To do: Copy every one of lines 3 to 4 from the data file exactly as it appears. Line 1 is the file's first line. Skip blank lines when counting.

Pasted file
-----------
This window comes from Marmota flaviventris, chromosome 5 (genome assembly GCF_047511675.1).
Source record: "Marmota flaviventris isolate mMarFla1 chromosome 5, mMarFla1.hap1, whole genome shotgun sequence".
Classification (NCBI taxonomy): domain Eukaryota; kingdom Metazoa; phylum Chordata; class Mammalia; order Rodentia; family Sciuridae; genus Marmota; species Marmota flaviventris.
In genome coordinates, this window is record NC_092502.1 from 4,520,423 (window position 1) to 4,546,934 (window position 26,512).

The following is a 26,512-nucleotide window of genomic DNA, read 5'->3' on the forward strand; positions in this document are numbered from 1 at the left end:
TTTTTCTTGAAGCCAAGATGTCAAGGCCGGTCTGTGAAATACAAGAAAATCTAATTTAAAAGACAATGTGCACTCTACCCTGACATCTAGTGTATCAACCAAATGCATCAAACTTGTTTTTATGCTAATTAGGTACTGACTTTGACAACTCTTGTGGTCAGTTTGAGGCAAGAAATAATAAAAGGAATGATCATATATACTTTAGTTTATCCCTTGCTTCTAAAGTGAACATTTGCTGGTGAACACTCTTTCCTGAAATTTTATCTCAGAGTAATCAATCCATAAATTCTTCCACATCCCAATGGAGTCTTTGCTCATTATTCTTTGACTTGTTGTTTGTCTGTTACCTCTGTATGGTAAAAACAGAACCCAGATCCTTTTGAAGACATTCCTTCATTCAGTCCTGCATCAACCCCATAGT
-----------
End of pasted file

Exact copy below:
Classification (NCBI taxonomy): domain Eukaryota; kingdom Metazoa; phylum Chordata; class Mammalia; order Rodentia; family Sciuridae; genus Marmota; species Marmota flaviventris.
In genome coordinates, this window is record NC_092502.1 from 4,520,423 (window position 1) to 4,546,934 (window position 26,512).